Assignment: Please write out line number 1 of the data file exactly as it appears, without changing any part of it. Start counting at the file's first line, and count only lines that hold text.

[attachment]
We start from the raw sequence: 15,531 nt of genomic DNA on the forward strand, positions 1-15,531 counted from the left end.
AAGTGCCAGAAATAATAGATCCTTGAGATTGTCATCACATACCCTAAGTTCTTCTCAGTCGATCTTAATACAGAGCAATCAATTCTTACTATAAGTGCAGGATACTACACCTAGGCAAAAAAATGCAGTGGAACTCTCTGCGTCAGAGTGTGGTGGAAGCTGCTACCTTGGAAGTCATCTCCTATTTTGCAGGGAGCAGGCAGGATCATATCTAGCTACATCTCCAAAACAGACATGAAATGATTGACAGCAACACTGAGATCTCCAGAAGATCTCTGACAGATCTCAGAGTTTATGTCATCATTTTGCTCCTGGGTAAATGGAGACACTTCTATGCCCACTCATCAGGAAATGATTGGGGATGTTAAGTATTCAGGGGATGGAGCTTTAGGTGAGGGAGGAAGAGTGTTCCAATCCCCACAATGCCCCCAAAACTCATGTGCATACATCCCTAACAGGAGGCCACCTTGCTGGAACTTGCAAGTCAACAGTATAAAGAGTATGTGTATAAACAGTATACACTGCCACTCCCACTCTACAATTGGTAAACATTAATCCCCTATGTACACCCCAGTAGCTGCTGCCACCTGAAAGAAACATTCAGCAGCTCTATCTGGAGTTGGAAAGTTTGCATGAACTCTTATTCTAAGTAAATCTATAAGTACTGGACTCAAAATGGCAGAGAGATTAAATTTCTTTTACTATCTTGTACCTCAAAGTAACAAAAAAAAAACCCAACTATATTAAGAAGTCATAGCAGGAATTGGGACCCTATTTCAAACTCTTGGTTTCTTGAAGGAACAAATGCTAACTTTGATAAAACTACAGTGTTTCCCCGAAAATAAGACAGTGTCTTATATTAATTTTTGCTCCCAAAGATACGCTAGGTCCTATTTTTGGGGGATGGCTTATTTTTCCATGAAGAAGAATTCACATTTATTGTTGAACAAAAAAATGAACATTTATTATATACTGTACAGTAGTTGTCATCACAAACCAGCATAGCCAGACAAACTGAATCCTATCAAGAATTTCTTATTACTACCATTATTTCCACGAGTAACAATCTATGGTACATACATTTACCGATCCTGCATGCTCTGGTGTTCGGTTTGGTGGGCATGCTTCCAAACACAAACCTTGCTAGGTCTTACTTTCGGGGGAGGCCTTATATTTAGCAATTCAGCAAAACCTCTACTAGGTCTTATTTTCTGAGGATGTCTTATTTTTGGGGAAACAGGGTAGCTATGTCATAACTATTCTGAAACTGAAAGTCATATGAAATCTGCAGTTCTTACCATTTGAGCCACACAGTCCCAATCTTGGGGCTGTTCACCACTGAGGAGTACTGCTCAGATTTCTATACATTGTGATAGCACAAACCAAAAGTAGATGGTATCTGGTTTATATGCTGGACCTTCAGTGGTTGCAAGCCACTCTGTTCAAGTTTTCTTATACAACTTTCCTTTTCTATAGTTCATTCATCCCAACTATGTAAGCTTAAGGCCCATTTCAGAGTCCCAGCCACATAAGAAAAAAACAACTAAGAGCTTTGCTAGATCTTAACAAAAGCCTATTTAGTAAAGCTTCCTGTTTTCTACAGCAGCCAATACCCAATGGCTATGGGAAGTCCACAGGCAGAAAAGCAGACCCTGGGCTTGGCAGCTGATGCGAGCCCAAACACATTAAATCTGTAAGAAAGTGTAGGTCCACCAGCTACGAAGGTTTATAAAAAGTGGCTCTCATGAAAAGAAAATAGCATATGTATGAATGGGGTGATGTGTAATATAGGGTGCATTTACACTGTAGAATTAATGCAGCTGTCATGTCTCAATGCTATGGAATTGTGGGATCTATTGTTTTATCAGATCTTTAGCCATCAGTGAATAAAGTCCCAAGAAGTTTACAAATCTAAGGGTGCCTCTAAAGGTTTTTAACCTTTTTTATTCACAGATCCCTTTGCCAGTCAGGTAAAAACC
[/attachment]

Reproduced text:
We start from the raw sequence: 15,531 nt of genomic DNA on the forward strand, positions 1-15,531 counted from the left end.